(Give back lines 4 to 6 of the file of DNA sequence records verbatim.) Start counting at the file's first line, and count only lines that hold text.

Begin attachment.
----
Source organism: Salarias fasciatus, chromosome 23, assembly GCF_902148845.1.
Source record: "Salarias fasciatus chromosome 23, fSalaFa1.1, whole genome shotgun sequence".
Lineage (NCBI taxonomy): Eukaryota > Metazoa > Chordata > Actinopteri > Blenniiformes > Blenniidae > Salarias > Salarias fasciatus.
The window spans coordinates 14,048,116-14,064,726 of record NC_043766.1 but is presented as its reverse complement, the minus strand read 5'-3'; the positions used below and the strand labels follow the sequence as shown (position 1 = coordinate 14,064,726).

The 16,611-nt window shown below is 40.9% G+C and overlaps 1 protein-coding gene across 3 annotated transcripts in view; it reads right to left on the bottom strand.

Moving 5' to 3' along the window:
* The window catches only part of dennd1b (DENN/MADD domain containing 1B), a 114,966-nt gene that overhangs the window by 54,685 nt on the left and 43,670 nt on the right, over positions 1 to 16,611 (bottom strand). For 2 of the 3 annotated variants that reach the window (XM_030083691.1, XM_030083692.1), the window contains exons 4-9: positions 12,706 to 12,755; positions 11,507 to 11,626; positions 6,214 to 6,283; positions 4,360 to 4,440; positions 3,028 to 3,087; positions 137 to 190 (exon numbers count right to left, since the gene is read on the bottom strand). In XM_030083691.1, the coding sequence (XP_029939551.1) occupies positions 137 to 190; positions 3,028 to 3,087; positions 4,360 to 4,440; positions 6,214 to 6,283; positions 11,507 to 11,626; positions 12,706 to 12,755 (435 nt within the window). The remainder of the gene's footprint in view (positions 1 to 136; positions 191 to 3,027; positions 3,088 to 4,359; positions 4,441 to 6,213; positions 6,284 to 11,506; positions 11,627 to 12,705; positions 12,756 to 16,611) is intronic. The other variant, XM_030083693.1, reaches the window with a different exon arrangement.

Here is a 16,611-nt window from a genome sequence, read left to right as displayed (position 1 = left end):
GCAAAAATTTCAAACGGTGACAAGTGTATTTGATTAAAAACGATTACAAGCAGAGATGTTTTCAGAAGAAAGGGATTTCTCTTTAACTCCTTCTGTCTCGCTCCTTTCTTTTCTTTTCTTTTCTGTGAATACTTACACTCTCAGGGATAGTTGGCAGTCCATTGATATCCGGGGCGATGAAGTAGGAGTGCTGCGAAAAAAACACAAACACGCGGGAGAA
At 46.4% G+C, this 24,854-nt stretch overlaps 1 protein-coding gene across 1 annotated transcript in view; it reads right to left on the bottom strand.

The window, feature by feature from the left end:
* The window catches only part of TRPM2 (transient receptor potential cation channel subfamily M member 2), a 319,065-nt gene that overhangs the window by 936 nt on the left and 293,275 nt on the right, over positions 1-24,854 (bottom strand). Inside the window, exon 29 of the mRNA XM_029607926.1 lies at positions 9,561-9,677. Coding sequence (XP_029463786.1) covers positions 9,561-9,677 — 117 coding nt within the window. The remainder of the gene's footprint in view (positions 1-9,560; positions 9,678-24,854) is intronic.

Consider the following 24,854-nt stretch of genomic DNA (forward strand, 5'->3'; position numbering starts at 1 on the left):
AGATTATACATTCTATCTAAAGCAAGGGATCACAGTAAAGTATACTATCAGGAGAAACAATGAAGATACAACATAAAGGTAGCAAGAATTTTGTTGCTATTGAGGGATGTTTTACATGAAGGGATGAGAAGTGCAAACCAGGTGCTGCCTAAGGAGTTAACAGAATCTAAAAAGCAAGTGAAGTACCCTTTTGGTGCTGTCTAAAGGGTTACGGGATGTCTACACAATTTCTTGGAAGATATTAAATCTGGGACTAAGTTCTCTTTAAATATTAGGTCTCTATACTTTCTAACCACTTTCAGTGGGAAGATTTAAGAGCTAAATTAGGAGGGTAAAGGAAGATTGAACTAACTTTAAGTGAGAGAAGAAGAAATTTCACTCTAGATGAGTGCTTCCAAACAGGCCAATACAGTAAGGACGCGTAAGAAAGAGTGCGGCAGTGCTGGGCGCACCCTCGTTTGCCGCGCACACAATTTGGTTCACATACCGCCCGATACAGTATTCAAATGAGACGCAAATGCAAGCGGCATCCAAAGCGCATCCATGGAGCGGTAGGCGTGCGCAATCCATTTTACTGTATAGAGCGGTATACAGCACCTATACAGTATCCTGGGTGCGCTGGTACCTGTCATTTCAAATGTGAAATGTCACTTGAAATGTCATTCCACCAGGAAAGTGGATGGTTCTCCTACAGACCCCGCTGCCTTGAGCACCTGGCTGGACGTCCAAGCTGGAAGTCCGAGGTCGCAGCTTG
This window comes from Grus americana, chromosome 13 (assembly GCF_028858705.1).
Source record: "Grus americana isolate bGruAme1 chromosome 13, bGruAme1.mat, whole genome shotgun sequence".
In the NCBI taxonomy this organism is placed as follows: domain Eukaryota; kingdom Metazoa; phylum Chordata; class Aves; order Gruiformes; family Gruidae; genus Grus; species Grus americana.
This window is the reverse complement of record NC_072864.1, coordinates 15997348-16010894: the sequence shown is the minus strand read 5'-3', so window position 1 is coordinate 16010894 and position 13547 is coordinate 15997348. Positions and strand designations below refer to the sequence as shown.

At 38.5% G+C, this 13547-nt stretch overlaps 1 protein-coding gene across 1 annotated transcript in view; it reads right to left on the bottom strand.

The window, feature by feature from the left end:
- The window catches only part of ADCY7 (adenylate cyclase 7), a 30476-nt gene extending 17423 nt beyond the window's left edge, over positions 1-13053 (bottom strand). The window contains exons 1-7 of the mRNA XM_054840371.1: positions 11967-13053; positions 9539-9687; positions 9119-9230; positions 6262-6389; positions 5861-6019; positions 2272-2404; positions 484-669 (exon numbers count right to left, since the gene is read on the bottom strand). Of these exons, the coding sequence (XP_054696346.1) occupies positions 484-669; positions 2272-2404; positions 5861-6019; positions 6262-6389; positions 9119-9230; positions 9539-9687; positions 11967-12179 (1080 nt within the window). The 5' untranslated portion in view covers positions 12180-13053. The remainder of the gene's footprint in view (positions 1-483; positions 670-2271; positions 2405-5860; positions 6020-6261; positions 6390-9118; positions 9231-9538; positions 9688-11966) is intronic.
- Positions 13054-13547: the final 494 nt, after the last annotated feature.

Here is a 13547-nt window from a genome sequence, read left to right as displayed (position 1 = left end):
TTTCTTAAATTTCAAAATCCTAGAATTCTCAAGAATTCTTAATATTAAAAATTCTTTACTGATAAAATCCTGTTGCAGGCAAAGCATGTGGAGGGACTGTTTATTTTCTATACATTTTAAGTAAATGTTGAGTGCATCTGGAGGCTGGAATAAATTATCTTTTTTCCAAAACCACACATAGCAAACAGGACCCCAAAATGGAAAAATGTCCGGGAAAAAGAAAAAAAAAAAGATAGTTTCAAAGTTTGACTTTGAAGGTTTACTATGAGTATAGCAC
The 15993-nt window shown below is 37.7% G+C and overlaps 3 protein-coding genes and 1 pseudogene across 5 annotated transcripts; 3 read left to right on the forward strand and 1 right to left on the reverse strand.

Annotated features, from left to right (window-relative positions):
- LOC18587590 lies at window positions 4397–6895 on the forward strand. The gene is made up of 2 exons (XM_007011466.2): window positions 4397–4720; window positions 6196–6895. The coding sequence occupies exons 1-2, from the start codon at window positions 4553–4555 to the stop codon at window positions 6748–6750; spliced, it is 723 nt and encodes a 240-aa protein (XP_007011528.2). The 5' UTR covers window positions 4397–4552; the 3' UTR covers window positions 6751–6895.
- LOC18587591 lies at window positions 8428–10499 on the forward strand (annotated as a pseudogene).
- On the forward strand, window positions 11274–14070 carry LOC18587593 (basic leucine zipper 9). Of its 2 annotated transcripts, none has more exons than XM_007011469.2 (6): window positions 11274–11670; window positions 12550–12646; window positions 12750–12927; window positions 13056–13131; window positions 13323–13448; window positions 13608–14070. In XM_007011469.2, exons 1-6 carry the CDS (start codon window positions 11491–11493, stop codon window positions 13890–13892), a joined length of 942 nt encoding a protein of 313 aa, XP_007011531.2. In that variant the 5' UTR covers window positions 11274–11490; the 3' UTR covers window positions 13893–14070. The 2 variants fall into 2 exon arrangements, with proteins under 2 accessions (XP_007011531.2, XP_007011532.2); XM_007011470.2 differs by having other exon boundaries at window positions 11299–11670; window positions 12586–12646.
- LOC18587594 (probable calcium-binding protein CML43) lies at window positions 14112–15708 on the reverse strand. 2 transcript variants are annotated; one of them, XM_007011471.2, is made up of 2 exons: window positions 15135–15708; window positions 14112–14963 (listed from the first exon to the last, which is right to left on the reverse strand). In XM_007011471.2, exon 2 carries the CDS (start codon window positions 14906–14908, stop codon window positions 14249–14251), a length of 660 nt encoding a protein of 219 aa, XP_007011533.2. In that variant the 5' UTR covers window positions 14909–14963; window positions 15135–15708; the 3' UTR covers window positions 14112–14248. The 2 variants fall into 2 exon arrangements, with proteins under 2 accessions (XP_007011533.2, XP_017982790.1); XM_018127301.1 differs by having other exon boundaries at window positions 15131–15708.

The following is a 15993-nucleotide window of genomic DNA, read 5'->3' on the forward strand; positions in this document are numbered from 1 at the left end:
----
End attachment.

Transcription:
The window spans coordinates 14,048,116-14,064,726 of record NC_043766.1 but is presented as its reverse complement, the minus strand read 5'-3'; the positions used below and the strand labels follow the sequence as shown (position 1 = coordinate 14,064,726).

The 16,611-nt window shown below is 40.9% G+C and overlaps 1 protein-coding gene across 3 annotated transcripts in view; it reads right to left on the bottom strand.

Moving 5' to 3' along the window: